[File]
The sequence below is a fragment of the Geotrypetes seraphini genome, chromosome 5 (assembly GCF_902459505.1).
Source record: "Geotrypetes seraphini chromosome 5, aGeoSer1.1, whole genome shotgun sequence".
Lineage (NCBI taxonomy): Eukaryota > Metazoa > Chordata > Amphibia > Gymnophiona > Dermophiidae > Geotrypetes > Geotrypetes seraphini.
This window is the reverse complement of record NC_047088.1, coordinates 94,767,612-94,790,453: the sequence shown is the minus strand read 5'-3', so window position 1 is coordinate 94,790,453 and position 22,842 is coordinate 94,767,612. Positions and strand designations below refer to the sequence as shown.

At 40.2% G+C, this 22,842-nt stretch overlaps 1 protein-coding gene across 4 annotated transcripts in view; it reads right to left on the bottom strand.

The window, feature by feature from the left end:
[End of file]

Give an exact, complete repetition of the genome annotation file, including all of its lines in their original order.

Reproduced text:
The sequence below is a fragment of the Geotrypetes seraphini genome, chromosome 5 (assembly GCF_902459505.1).
Source record: "Geotrypetes seraphini chromosome 5, aGeoSer1.1, whole genome shotgun sequence".
Lineage (NCBI taxonomy): Eukaryota > Metazoa > Chordata > Amphibia > Gymnophiona > Dermophiidae > Geotrypetes > Geotrypetes seraphini.
This window is the reverse complement of record NC_047088.1, coordinates 94,767,612-94,790,453: the sequence shown is the minus strand read 5'-3', so window position 1 is coordinate 94,790,453 and position 22,842 is coordinate 94,767,612. Positions and strand designations below refer to the sequence as shown.

At 40.2% G+C, this 22,842-nt stretch overlaps 1 protein-coding gene across 4 annotated transcripts in view; it reads right to left on the bottom strand.

The window, feature by feature from the left end: